3. dtemkin says:

    Your whole second paragraph really hits home for me. I especially understand the notion that “pieces are meant to paint a landmark, or an outdoor scene, or an offhand image from [a] mental scrapbook” and that “composition [is often a process] of visualizing, [and] creating imaginary scenes in exquisite detail and capturing that detail musically.” I guess the most important thing about this, to me, is the idea that the image could be real, or it could be imaginary, or perhaps even a combination of both; but somehow in that image there is an essence (no matter how large or small) so profound that it can spark a creative strand in me is as a composer, and that essence can become the impetus for an entire compositional outgrowth.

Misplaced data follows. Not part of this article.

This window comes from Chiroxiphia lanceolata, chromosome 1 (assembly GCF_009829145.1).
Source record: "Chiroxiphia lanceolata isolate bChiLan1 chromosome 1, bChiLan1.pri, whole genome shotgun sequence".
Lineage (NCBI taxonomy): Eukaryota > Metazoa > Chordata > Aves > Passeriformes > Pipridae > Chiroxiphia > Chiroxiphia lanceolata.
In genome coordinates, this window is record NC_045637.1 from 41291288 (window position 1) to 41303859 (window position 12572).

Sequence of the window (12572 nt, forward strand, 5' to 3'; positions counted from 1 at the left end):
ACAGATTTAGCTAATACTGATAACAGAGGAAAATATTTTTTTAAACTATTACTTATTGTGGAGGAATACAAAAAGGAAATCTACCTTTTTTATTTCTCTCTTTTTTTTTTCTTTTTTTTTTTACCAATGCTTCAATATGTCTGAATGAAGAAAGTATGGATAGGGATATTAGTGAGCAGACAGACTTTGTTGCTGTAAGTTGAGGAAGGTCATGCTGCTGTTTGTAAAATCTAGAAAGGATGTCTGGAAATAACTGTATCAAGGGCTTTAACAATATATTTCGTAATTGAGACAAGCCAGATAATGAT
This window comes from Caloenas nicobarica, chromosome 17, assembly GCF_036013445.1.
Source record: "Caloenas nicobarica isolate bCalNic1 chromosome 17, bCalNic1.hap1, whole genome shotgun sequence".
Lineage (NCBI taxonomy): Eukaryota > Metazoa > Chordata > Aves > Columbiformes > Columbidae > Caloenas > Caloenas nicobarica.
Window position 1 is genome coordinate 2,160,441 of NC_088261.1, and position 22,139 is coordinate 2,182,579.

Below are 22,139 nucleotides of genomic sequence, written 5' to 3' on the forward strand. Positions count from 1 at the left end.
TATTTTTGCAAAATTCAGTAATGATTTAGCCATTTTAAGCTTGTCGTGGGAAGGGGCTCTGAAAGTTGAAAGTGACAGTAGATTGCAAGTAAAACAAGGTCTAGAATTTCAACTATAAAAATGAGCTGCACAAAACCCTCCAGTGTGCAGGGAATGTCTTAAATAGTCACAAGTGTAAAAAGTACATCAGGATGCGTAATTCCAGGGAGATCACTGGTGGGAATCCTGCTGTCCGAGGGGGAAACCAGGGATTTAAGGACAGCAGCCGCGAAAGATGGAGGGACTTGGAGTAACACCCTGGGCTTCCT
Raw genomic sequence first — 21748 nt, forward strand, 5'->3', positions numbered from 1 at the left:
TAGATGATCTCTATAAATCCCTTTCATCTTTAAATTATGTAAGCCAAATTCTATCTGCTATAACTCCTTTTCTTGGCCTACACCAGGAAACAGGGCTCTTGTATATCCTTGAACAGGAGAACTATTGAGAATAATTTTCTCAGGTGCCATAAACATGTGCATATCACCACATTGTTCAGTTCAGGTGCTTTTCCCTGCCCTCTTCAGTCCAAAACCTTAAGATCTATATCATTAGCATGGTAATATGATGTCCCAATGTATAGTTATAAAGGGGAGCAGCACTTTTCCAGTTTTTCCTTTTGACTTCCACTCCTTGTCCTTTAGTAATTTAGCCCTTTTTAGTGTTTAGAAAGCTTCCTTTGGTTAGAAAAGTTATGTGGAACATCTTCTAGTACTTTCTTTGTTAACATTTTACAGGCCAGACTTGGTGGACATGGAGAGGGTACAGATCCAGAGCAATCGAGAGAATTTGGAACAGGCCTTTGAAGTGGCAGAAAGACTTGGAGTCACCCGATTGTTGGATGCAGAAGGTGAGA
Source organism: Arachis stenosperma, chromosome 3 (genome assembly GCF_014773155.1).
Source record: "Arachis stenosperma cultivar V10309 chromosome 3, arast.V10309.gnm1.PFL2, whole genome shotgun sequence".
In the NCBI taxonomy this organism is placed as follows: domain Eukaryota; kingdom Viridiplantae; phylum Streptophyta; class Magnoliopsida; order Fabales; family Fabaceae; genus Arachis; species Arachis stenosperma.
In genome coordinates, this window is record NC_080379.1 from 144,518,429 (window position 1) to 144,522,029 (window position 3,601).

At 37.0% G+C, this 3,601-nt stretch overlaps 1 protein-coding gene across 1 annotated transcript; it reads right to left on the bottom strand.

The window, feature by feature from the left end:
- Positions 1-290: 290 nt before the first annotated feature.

As far as your school situation, I wish you the best of luck with your final decision. I think you’re going to thrive in any of the programs you end up choosing, and I hope you’ll let me know as soon as you do decide. My sincerest congratulations on all of the acceptances.